One artist is making concrete strides in breaking up the boys club that exists in the art world—specifically graffiti art. Nina Wright, who works under the name Girl Mobb, grew up in rural Ohio, where she started out painting barns, but it wasn’t until she moved to Oakland, California that she found her place among other graffiti artists. Still, she was the only woman in her crew.
After receiving an invitation for yet another all-female art exhibition, Girl Mobb was inspired to take matters into her own hands and mentor young girls looking to get into the graffiti game. And that’s when Graffiti Camp for Girls was born. Noticing that there were several workshops that taught interested artists how to use aerosol paint, but nothing specifically for girls, Girl Mobb started her classes in April thanks to a Southern Exposure Grant.
Over the course of a week the participants, who range in age from 12 to 17, learn the basics of using spray paint and then work together to collaboratively conceive of, and paint, their own mural. The sessions have already been a hit, with girls flying in from across the country to participate and Girl Mobb being asked to bring the lessons to other cities.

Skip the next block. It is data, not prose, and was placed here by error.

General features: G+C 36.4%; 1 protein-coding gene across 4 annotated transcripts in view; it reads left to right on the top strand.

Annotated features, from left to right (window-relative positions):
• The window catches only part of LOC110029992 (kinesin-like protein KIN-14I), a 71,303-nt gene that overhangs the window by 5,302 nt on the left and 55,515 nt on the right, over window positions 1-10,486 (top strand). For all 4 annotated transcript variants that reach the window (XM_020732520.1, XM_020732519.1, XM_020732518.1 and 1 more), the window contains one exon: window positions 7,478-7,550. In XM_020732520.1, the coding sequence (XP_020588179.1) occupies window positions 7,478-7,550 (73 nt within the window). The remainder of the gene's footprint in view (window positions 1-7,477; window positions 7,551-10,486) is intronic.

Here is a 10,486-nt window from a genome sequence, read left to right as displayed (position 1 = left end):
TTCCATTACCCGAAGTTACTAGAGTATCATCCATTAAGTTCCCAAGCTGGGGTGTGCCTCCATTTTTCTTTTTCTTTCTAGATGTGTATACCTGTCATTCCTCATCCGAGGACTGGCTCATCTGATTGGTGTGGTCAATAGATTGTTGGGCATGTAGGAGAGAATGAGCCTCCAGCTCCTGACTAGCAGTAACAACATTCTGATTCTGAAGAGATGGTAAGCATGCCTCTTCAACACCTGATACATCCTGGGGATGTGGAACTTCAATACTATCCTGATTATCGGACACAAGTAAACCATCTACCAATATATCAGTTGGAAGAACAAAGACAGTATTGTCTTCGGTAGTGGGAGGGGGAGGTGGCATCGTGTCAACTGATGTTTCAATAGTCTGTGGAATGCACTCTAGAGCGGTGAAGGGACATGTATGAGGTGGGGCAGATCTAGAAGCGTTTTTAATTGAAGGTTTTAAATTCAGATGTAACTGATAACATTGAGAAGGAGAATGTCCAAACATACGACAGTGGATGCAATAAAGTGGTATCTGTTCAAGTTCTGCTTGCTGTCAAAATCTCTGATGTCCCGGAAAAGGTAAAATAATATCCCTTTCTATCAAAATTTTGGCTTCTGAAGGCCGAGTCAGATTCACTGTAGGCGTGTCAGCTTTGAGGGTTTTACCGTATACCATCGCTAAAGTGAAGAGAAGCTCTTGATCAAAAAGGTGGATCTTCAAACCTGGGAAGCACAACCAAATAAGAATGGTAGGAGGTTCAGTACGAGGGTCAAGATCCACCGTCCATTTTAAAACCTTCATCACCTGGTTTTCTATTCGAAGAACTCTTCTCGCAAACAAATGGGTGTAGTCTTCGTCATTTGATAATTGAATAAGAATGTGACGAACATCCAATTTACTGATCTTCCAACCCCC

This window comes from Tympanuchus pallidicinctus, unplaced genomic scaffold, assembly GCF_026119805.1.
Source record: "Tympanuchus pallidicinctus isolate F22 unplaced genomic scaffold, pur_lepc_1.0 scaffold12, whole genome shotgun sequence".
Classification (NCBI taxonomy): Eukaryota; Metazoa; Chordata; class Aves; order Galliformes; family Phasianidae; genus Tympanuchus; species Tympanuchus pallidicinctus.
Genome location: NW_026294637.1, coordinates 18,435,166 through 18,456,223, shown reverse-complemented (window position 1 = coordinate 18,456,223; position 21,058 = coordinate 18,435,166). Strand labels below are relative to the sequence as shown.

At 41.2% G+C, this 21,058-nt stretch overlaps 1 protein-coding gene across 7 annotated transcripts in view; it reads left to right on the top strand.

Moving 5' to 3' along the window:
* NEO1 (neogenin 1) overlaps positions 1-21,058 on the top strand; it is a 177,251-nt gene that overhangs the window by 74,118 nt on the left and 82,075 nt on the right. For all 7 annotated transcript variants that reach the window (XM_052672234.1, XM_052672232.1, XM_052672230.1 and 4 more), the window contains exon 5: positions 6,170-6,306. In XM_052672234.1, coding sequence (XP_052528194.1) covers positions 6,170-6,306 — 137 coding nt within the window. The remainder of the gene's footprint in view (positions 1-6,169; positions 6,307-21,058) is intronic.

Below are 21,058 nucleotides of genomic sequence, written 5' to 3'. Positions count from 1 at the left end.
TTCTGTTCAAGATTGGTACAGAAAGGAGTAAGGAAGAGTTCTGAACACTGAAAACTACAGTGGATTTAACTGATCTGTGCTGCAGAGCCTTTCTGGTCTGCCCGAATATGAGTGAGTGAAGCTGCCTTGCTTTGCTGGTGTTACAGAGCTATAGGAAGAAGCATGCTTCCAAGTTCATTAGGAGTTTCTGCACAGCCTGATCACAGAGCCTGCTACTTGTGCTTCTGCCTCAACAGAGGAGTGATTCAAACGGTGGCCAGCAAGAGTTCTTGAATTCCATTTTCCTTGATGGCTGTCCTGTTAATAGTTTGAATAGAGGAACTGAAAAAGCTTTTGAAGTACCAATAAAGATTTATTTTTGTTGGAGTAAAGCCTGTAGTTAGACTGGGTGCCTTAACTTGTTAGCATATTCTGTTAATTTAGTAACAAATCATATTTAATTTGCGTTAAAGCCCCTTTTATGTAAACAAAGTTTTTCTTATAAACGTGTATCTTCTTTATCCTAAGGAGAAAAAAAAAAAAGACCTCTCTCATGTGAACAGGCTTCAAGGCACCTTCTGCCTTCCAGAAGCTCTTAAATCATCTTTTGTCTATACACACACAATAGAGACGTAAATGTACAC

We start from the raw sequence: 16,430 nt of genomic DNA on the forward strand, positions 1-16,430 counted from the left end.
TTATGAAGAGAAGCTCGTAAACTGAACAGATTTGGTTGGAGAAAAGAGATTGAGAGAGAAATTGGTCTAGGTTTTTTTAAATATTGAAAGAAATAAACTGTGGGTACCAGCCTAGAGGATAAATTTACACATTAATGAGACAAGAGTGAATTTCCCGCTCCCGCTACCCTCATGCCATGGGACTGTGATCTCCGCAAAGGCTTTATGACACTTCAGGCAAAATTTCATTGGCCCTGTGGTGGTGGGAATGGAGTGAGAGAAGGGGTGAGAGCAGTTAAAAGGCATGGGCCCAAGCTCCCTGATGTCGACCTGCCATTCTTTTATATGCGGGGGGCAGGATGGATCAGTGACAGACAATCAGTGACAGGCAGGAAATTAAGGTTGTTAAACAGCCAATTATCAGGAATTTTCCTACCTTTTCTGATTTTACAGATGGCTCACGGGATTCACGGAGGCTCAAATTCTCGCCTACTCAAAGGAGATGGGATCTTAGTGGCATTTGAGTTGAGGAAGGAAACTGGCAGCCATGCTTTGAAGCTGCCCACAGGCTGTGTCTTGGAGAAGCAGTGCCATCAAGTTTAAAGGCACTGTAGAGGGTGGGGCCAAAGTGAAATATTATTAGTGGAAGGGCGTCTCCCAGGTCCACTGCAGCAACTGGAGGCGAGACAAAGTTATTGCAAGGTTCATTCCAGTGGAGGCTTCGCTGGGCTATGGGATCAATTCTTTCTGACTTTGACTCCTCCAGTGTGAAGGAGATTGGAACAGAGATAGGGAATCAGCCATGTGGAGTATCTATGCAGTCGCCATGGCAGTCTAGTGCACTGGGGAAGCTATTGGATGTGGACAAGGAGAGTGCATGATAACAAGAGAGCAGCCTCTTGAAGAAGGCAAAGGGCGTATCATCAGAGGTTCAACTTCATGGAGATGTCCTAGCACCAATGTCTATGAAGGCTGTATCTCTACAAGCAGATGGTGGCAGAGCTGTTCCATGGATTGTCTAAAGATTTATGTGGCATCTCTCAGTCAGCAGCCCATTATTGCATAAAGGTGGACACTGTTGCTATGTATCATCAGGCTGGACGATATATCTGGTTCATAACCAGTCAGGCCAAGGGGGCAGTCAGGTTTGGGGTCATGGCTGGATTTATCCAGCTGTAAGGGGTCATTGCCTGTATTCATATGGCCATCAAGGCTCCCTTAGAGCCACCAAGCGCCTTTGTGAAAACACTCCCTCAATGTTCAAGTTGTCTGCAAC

One step at a time she’s slowing building a larger network of female artists, who can hopefully serve as inspiration for other budding artists. “That’s what this is all about for me,” she says, “finally I’m hanging out with my female peers and getting to make some more little female destroyers.”
Tired of the gender imbalance in the graffiti world, Nina Wright—AKA Girl Mobb—created Graffiti Camp for Girls.
During the weeklong workshop, the teenage girls develop skills for using aerosol paints and create a collaborative mural.
The workshops have been a hit and Girl Mobb has even been asked to bring them to other US cities.
All images via Girl Mobb.
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